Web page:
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Alternative and Nutritional Supplements

6 Kinds of Light Therapy to Treat Seasonal Depression

It’s that time of year again when the highly sensitive types among us who thrive with lots of sunlight begin to wither with the plants as the sun begins to hide.

Not only do we get less vitamin D (and deficiencies have been linked to depression), but the change in sunlight affects our circadian rhythm -- the body’s internal biological clock that governs certain brain activity and hormone production. In some people, the change of mood-related chemicals can cause seasonal affective disorder (SAD), also known as winter blues or seasonal depression.

For an episode of major depression to be classified as SAD, a person will have had at least three episodes of mood disturbances in three separate winter seasons -- at least two of which were consecutive. There should also be no association between the episode and a significant situational stressor, such as a death, divorce, or unemployment.
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Alternative and Nutritional Supplements

Gluten, Depression, and Anxiety: The Gut-Brain Link

You only need to spend 10 minutes in a supermarket these days before noticing that half of the items seem to be marketed as “gluten-free.” Even raisins and nectarines are labeled that way, as if they ever contained gluten in the first place. Is it a fad much like the “fat-free” hype of the '80s?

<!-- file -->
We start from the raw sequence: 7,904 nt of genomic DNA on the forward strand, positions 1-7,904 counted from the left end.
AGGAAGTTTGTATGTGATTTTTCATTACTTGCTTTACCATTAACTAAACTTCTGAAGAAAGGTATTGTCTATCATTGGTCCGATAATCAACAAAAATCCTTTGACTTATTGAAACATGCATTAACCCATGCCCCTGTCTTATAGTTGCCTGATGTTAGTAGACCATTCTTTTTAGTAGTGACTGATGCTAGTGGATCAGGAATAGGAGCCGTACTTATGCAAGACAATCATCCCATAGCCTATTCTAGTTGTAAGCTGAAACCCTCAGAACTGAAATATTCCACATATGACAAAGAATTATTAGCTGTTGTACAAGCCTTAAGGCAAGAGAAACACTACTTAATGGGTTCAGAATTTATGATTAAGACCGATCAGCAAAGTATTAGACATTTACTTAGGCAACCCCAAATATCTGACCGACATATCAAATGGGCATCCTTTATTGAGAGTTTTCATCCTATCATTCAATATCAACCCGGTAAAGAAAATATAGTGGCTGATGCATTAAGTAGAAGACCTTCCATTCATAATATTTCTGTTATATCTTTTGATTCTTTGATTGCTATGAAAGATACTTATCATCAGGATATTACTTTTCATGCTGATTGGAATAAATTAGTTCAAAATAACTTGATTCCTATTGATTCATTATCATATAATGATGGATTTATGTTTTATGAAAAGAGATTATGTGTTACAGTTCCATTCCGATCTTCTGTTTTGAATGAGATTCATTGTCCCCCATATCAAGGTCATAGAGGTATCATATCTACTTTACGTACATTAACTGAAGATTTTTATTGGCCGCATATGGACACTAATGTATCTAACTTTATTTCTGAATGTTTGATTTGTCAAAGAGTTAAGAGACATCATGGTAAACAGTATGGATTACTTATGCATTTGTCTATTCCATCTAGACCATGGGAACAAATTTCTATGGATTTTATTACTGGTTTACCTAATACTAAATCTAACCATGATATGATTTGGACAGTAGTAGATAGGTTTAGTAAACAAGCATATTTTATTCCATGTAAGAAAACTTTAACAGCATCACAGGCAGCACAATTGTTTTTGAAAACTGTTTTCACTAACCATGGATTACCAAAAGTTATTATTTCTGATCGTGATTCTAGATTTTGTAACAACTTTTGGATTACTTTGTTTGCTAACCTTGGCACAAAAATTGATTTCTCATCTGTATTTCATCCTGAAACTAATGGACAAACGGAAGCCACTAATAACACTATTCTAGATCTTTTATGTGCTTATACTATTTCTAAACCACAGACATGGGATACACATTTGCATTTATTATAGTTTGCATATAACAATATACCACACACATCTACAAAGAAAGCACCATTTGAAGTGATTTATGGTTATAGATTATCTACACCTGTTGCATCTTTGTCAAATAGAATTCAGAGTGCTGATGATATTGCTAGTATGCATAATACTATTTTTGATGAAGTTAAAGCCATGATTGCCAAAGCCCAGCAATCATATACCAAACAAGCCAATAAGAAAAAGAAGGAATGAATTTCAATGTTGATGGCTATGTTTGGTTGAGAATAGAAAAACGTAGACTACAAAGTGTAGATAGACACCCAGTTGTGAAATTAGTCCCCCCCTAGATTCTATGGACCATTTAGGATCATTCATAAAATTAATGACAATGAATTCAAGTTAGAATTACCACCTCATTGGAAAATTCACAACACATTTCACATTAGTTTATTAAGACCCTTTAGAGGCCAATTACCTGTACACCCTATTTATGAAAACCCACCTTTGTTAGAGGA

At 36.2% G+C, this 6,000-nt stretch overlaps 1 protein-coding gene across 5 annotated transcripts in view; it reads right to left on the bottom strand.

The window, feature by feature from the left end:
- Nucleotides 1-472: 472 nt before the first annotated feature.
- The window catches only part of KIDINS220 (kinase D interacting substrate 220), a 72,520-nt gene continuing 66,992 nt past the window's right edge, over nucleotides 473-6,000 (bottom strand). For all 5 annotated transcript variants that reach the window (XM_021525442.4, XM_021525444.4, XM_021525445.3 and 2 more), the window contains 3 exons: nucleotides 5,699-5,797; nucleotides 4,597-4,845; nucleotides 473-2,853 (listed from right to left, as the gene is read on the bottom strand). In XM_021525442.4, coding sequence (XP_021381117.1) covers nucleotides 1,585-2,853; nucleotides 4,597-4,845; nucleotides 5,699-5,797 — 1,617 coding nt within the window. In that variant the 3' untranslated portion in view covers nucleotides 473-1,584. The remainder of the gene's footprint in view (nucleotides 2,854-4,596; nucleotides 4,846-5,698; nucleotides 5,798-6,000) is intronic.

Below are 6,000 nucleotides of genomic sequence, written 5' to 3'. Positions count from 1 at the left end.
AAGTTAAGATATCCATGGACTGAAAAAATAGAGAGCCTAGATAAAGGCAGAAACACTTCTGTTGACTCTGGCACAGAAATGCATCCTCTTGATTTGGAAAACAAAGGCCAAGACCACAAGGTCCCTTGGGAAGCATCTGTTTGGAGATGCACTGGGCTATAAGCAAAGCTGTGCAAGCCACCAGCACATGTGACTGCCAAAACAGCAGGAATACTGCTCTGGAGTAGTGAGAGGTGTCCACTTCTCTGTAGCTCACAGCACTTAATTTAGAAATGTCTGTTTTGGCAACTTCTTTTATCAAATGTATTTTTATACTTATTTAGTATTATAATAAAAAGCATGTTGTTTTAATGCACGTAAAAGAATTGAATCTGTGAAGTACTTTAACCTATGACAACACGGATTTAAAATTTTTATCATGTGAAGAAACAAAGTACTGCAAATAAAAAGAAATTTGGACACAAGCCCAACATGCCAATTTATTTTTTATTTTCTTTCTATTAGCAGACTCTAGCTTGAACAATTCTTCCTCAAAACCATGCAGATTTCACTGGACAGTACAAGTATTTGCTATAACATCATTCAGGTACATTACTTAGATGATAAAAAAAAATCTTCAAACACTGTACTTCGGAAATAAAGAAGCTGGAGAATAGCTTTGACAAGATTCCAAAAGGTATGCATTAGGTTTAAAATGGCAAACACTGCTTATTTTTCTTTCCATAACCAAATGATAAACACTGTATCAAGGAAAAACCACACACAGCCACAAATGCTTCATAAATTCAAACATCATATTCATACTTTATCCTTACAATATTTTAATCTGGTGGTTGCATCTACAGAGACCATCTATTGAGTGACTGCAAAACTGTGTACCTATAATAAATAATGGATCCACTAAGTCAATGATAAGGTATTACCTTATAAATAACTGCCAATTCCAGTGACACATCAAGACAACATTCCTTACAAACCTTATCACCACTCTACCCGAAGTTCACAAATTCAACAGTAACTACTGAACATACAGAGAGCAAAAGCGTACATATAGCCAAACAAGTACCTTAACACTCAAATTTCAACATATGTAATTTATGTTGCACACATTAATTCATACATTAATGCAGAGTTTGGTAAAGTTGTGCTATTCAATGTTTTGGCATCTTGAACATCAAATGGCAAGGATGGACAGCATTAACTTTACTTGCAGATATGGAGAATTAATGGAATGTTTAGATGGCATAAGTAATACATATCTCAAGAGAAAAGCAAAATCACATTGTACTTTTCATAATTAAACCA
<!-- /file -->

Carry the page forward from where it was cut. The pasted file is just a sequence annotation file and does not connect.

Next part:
Maybe.

But based on my own experience eliminating gluten from my diet, and the stories of people who struggle with chronic depression that I've read in the online forums I participate in, I believe the stuff can be toxic to your mood, especially if you have a sensitivity to it.
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Alternative and Nutritional Supplements

Medical Marijuana for Depression, Bipolar Disorder, Anxiety & Mental Illness: Can It Help?

The usefulness of medical marijuana for the treatment of mental illness and disorders such as depression, bipolar disorder, anxiety, and schizophrenia is an open question today. There have been only a few really good studies on this issue, and their findings are decidedly mixed.

So let's dive into the question and see if medical marijuana can help the symptoms of mental illness, or is it more likely to cause harm?

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Alternative and Nutritional Supplements

How to Chase Away Your Summertime Blues

Does your stomach turn when the thought of summer begins? Do you feel lonely, sad, or depressed in the summer months? Is it hard for you to plan a vacation, or get some good shut eye? If so, don’t feel bad, because you are not alone. In fact, reverse SAD occurs in about less than 10% of the population during the summer months.

Most people experience Seasonal Affective Disorder, or SAD when winter rolls around, the more common form of SAD. But summertime reverse SAD, while temporary, and short lived, can still be very emotionally taxing for the summer months that are endured.
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Alternative and Nutritional Supplements

Psychology Around the Net: August 19, 2017


Happy Saturday, sweet readers!